(Bloomberg) — Australia cut interest rates for the first time in almost three years to guard against a darkening global backdrop and attempt to revive slowing inflation and economic growth at home.
Reserve Bank Governor Philip Lowe made his first adjustment to the cash rate since taking the helm in September 2016, cutting by a quarter-point to 1.25% Tuesday as expected by money markets and economists. They also see the central bank following up with another cut within three months.
“Today’s decision to lower the cash rate will help make further inroads into the spare capacity in the economy,” Lowe said in his post-meeting statement. “It will assist with faster progress in reducing unemployment and achieve more assured progress towards the inflation target.” The governor didn’t provide any new forward guidance.
Lowe’s (NYSE:) cut comes against the backdrop of an intensifying trade dispute between the world’s economic superpowers and signs of weakness emerging in Australia’s previously roaring jobs market. The economy slowed in recent quarters as tumbling property prices — led by a 15% fall in Sydney — left households feeling poorer and weighed on consumer spending.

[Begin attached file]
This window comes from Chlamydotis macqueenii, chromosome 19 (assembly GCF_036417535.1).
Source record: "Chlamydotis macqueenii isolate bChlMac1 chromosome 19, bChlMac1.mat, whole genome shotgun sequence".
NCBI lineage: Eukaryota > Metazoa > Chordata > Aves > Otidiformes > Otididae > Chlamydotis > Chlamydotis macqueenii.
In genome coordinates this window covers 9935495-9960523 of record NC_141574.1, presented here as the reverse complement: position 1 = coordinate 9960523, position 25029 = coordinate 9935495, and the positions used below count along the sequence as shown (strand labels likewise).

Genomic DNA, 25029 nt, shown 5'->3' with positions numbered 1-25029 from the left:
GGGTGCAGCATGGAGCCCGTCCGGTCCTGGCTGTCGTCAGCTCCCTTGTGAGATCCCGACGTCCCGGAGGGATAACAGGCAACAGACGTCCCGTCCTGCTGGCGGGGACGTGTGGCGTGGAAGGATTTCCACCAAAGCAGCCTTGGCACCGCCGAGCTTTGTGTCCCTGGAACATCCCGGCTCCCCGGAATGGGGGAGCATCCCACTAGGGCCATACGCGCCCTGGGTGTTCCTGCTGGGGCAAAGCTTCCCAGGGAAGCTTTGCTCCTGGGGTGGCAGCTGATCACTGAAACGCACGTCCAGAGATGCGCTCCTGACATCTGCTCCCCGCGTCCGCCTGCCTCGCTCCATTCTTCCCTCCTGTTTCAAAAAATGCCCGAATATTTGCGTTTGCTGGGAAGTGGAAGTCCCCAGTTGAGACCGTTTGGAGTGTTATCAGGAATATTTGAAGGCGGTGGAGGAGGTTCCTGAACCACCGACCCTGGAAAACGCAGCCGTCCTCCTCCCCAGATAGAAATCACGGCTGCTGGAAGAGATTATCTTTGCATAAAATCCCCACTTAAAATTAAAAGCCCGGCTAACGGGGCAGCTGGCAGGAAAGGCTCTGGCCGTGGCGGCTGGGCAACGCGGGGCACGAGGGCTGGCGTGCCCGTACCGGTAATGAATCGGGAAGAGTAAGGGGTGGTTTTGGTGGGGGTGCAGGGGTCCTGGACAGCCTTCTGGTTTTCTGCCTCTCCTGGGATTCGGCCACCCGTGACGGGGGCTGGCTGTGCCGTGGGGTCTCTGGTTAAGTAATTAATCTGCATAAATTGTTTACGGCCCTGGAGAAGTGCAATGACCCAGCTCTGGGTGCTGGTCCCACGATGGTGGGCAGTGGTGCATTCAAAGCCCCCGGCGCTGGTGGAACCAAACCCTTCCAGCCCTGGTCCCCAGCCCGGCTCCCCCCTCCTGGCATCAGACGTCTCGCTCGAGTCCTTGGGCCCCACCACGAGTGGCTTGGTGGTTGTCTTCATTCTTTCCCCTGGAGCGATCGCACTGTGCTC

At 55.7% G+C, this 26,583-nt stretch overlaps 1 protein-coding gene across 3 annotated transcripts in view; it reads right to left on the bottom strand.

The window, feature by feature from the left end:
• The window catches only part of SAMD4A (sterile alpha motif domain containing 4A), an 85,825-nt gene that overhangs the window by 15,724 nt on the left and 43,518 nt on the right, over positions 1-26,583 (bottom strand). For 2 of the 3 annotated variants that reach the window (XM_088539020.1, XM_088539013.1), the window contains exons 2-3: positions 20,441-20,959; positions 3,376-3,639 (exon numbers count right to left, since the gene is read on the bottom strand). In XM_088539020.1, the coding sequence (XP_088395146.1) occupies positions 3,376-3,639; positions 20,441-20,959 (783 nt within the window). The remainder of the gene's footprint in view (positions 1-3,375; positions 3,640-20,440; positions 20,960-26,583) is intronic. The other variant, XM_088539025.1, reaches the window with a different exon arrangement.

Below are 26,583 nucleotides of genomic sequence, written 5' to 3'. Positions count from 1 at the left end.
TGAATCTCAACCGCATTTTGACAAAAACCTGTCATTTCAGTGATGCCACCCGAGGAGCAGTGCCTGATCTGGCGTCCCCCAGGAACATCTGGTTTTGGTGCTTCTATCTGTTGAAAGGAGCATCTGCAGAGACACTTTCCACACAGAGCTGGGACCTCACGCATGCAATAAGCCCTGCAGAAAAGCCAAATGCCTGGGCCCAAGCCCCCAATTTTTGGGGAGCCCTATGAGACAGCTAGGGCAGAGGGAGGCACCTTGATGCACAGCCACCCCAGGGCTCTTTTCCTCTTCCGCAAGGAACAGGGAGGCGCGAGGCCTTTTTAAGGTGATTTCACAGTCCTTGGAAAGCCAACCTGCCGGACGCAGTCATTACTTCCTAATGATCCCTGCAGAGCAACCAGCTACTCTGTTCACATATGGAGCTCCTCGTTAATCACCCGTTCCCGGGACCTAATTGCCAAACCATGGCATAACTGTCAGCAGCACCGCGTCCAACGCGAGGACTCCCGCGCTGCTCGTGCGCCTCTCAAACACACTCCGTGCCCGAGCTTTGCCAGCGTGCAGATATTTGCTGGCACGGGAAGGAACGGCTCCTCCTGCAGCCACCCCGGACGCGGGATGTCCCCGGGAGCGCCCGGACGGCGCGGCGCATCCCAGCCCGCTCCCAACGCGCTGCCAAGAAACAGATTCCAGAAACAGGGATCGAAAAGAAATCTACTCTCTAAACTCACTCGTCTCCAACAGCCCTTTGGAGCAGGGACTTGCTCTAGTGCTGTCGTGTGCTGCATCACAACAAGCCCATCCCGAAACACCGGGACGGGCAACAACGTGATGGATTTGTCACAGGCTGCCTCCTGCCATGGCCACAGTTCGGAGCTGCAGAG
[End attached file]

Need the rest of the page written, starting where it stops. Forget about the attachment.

“The main domestic uncertainty continues to be the outlook for household consumption, which is being affected by a protracted period of low income growth and declining housing prices,” Lowe said. “Some pick-up in growth in household disposable income is expected and this should support consumption.”
The Australian dollar rose, buying 69.92 U.S. cents at 2:35 p.m. in Sydney compared with 69.75 cents before the decision.
Still, an easing of lending rules combined with the well-flagged prospect of rate cuts may have encouraged buyers back into the housing market, where price falls are slowing. Along with a boost of confidence from Prime Minister Scott Morrison’s center-right government’s surprise re-election last month — on a platform of tax cuts — the short-term prospects look brighter.
But structural problems remain. Data out Wednesday is likely to show GDP rose an annual 1.8% in the first three months of this year, almost a percentage point below the economy’s speed limit. The central bank needs growth of more than 2.75% in order to soak up spare capacity and drive down unemployment.
The RBA is betting that if the jobless rate grinds lower, workers will eventually be emboldened to ask for larger pay rises and price pressures will then flow through to inflation. Price growth has largely stayed below the bottom of the central bank’s target inflation range of 2-3% for the past five years.
More worryingly, a report Monday showed an 8.4% slump in job advertisements, which suggests the RBA might need to work on reviving the labor market before it can make headway on lowering unemployment.
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